2. 2. If you were let go by a former employer, even as part of a massive layoff, you will have feltanger; but do not talk negatively about the boss or company or share any of the details about thepoor management, etc. Instead, prepare a statement to use when asked, “Why did you leave yourformer employer?” (And you will be asked!) Make this statement brief and positive.For instance, an engineer who was laid off after 17 years with an aerospace company said in aninterview, “I enjoyed my career with the company. I had the opportunity to build a great designteam that produced excellent products. I was sad to leave and to see how the economy had putthe company in the position of having to lay off so many good people. However, in the past fewweeks, I have had the opportunity to find out more about what you are doing here at ABCCompany, and I am eager to talk with you about the projects you need a good Design Engineerto manage.” This message also conveys that the engineer enjoys what he does!Employers want to hire a person who can solve a specific problem or problems. Find out whatneeds to be fixed. Ask the interviewer, “If you could choose one problem to be solved, or oneimprovement that could be made in the department, what would that be?” or “If I were to start inthe position next week, what would be the first problem or project that you would want me totackle?”What about your experience, education and skills? Shouldn’t these be the most important factorsin a hiring decision? Not necessarily; aptitude and attitude coupled with transferable skills canhelp you get a job in a different industry.Employers want to hire a person whose experience can be used on this job. In today’stumultuous economic times, many experienced managers cannot find jobs in the industry inwhich they worked the past 10-20 years. For example, top national retail chains, such asbooksellers and “big box” retailers have closed stores, cut levels of management, and filed forbankruptcy protection. The displaced managers and executives need to be able to communicatetheir skills to other industries that may be totally unrelated to the retail business. One of the bestways to do that is to utilize situational anecdotes and examples that show transferable skillsduring the interview.Describing how one initiated and placed systems that reduced inventory, or decreased employeeturnover, or improved collections, allows the interviewer to visualize you doing the same thingfor his or her company.Employers want to hire a person who wants to work and is dependable. Arrive on time for theinterview. Look good, be alert, make eye contact, give each person you meet a firm handshake,smile, show enthusiasm and interest for the job and the company. Send a follow-up letter thesame day as the interview. Ask for the job. © Linda J. Baugh 2011 480-686-8230 Page 2 of 3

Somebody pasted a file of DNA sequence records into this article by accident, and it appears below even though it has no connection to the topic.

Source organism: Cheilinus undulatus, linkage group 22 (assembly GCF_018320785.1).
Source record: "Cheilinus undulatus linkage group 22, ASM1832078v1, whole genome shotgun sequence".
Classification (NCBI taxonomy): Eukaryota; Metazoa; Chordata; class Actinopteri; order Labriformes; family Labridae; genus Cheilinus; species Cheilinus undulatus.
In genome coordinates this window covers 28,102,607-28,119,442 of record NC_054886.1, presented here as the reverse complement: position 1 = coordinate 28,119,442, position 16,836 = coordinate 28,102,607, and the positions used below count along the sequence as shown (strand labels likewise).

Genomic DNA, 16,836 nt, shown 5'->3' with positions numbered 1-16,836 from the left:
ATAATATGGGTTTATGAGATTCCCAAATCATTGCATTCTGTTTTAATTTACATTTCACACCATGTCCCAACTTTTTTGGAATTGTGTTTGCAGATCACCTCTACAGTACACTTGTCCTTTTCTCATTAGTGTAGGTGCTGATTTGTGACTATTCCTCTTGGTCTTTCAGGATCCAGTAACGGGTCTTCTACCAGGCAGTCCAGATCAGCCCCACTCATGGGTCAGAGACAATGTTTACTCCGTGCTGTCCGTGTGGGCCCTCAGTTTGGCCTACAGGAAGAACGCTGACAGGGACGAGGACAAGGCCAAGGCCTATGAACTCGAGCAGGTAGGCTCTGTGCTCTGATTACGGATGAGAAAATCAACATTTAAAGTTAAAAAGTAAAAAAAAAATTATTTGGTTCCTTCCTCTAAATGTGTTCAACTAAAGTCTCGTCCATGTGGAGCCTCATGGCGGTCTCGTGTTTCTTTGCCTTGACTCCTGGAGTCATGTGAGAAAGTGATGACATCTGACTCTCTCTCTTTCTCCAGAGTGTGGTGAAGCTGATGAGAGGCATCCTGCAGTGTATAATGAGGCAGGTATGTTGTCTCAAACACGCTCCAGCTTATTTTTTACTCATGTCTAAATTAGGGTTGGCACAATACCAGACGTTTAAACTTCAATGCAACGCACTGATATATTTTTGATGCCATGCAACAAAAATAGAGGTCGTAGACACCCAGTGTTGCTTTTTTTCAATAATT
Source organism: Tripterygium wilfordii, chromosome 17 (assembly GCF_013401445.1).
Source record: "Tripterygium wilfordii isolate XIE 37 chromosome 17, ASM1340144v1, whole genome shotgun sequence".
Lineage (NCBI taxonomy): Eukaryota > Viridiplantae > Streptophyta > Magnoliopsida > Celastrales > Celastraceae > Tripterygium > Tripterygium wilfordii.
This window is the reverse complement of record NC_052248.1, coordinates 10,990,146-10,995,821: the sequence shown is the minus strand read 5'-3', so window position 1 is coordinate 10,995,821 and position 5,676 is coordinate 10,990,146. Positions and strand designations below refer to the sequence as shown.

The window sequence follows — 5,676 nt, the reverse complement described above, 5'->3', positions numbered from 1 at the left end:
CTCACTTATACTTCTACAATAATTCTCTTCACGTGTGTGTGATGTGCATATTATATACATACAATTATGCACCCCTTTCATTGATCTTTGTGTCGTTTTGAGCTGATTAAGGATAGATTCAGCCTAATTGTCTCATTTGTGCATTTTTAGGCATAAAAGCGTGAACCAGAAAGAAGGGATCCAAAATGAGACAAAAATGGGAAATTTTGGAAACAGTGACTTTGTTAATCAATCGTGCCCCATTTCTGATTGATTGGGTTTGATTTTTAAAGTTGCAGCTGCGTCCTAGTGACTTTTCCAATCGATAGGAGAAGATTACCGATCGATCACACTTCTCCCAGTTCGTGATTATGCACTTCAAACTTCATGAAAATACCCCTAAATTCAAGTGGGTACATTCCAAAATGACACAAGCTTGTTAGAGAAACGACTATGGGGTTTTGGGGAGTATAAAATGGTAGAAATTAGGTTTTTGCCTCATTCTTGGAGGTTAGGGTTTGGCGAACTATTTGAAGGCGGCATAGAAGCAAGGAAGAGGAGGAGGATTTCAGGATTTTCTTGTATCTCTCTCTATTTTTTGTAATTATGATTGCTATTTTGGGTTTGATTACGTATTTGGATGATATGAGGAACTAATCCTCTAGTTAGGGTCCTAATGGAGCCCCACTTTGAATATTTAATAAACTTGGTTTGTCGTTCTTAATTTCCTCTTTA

3. 3. Try some of these questions or statements at the end of the interview:  This position sounds like just what I have been looking for. How do you see my skills being used in the job?  I am very interested in working for you as Purchasing Manager, and I would be able to quickly assess the feasibility and cost of implementing the new system.  I really like what I have heard about the company and the position. How do we proceed from here:  I understand that you will be referring the top three candidates to the General Manager for a second interview. I would like to be one of the three.  From everything we have discussed, I am very interested in being part of your team. I could be available to start work on Monday, (month and day).By paying attention to what employers really want in making a hiring decision, you can greatlyincrease your ability to generate job offers. Remember, if you don’t have a job offer, you don’thave a decision to make! About the author: Linda Baugh is considered one of the top job search and career experts in Arizona. For three decades she has been facilitating successful career transitions of professionals and executives into new jobs, careers, and business ventures. The author of dozens of career and job search articles, she is a sought after speaker for professional associations and alumni groups. Her no-nonsense message is about results: getting interviews and job offers, period! Linda can be reached at 480-686-8230. © Linda J. Baugh 2011 480-686-8230 Page 3 of 3